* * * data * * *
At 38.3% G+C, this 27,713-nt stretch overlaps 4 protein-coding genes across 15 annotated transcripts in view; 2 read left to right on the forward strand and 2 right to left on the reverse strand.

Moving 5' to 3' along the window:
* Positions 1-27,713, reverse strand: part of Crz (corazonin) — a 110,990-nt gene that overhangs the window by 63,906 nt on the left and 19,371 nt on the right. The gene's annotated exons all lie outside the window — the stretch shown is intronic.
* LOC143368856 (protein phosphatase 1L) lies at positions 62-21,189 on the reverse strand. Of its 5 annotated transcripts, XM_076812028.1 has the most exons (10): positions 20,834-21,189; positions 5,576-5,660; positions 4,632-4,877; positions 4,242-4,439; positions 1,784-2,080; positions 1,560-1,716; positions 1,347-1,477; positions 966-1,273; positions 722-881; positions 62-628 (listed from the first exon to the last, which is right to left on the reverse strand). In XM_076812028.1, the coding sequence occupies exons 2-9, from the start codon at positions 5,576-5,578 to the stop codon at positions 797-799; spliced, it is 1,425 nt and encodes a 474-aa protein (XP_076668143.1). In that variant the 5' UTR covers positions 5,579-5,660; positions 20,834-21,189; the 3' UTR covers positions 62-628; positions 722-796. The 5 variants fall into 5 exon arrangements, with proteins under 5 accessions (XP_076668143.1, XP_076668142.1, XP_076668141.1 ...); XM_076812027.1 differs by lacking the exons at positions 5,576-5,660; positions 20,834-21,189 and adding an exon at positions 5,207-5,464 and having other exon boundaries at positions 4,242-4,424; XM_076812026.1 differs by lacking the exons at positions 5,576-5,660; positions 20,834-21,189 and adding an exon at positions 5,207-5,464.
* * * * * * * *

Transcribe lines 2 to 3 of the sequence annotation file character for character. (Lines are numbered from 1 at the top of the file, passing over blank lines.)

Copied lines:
Moving 5' to 3' along the window:
* Positions 1-27,713, reverse strand: part of Crz (corazonin) — a 110,990-nt gene that overhangs the window by 63,906 nt on the left and 19,371 nt on the right. The gene's annotated exons all lie outside the window — the stretch shown is intronic.